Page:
Tag Archive: Bandhas


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In short: Practice mula bandha to generate bliss, inner power and an expanded state of mind.
And here’s the explanation:
The maps we’re given, in the form of various disciplines, spiritual paths, religions, etc, are the result of a reverse engineering, or a retracing of the steps of those who have made the journey to self realisation before us. I know this seems obvious, but when you think about it, it’s really quite ingenius.
When the mind begins to expand, and the inner and outer realities of the yogin begin to merge, many changes take place in the brain, changes that initiate a new level of functioning in the nervouse system. This has the knock on effect of making the body operate in a way that promotes awakening and self realisation, a type of evolution.
When yogins of the past went through their awakening process they became aware of physical changes happening in their body as their mind began to expand. Understanding that the body and mind are locked into a two way process, in which changes in the mind effect the body and changes in the body effect the mind, many of these yogins categorised the physical manifestations of the enlightenment process which later became a road map of their journey for others to follow. We can see many of these road maps to enlightenment as we read through the ancient texts of the east and west, with a large concentration of them found within the texts of the yogic traditions.
Over the next while I’ll try to dilineate the techniques I’ve found particularly useful while walking my path, which is a synergy of martial and yogic disciplines. These techniques, in yogic terminology, consist of Bandhas (energy seals), Pranayama (breathing methods), and, to a lesser degree, asana (postures). So lets begin with mula bandha, a technique used in both yoga and the martial arts, a technique that acts as a key to unlock the door leading to bliss and inner power.
Mula Bandha – Seal of the base
Mula bandha, on a purely physical level, involves a contraction and drawing up of the perineal muscles (located between the anus and genitals). When first attempting to apply this muscle contraction it can be difficult to isolate the perineum from the other muscles in the area, but with regular practice it becomes a simple task. The idea is to practice it regularly throughout your day.
As with many yogic practices, over time, mula bandha becomes very subtle. In fact, there will come a time when you will be able to simply hold your concentration on the area of the perineum, and this alone will cause the muscles to contract and go into a light spasm. Once we have reached this level, a type of inner bliss begins to arise from within the body. I feel it as a mild orgasmic sensation that radiates outwards, flowing down the legs and up into the abdomen. It’s like a warm, tingling excitement spreading throughout the body.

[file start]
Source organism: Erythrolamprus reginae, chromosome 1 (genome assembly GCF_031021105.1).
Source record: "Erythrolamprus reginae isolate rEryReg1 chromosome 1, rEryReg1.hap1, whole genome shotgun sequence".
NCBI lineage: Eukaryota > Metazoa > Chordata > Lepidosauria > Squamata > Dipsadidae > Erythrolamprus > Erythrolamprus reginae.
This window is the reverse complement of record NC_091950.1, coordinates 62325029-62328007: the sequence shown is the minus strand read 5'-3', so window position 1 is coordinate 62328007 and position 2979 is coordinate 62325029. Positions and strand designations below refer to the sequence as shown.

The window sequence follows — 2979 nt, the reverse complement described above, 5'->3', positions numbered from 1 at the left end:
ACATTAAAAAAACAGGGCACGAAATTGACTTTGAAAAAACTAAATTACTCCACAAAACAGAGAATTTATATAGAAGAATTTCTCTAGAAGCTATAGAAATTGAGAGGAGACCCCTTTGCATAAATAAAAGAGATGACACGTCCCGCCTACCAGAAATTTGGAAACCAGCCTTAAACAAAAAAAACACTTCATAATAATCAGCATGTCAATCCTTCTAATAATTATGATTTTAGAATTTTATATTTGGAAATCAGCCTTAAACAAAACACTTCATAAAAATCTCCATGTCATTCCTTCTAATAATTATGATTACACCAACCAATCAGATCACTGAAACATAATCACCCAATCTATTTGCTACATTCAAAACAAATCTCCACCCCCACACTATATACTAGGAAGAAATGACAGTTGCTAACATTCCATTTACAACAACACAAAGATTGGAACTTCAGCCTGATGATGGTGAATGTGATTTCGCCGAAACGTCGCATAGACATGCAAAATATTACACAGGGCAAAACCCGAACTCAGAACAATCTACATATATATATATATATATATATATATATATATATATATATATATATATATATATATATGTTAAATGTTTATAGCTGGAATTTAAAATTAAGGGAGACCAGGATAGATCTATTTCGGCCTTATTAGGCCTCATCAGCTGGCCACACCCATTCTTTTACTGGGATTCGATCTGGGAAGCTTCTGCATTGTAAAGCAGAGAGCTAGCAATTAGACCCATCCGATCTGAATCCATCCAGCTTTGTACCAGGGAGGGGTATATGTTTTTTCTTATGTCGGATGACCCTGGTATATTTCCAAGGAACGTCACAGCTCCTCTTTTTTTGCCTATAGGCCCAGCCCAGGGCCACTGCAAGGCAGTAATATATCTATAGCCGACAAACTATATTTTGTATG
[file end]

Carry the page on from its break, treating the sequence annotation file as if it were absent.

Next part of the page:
A simple practice
Here’s a simple practice I like to use. Sitting in a comfortable position. Begin by establishing a slow and steady breathing pattern. Don’t try too hard. The idea is to relax, not get stressed. So just take a deep breath, let out a nice long sigh, and let your breathing settle on its own. Once you’ve done this, bring your attention to the inward and outward flow of the breath. As you breathe in, lightly apply mula bandha, and as you breathe out, release mula bandha. And that’s it. Practice in this way for as long as you like, it will bring you many physical and mental benefits.
Deepening the meditative state
As well as the sense of vitality and energy mula bandha is capable of bringing into our lives, it also has a deeper purpose. When related to the process of awakening and expanding consciousness, mula bandha has a special connection with the medulla, the hind brain. As we begin to use mula bandha on a more regular basis, something interesting begins to happen. We start to gain control over areas of the body science tells us we shouldn’t be able to control. One of the first manifestations of this that I noticed in my earlier years of practice was the calming effect mula bandha had upon the breathing* cycle and heart rate.
*Just as a point of interest, in the healing aspect of the martial arts, it is said that strong sudden pressure applied to the perineum is capable of restarting the lungs after they have gone into respiratory arrest.
Because the mind is so intimately connected with the breathing cycle (we’ll look at this in much more detail when discussing pranayama), the effect of a calm steady breathing cycle is a calm and undisturbed mind, which, in this state, begins to expand.
The martial connection
In the martial arts, we are taught an interesting technique that involves a stronger contraction of the perineum. Basically, as we are executing a physical technique, whether it’s a strike, throw, block, etc., we are taught to breathe out. And while breathing out we are taught to push down and expand the lower abdomen as we apply mula bandha. Although this feels counter intuitive at first, its effects are truly amazing. When we breathe and contract our muscles in this way, there is a kind of knitting together of the muscles in the lower and upper body. This knitting together allows the entire body to move as one unit, all in the same direction. The effects of this are a tremendous increase in physical power. So, as a result, you get these old, frail looking masters of the martial arts (who have perfected this technique) making what look like effortless flicks of the wrist, in defence to an attacker who ends up being flung through the air.
What’s even more interesting than the almost superhuman power these guys are capable of issuing is the remarkable sense of calm and serenity that they radiate. I often wonder if they’ve realised the connection to mula bandha.
Awakening
In terms of awakening the brain, and subsequently the mind, mula bandha awakens the hind brain. In the next post I’ll look at two closely related practices, those being agni sara (fire cleansing) and uddiyana bandha (flying upwards seal). Both of which deeply affect the emotional centres of the brain.
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I’d been meditating from the age of 12, and over the years had heard rumours and whispers of some mysterious place in the body that, when found and activated, was capable of unlocking the untapped potential of the human mind, catapulting the meditator into states of inner bliss, where he/she would experience oneness with all things. Since I first heard of its existence, I thought such a point was nothing more than a myth, just another story told to encourage spiritual seekers to stay on their path. That was until, as if by some strange twist of fate, at the age of 26, I experienced the effects of this point directly for myself.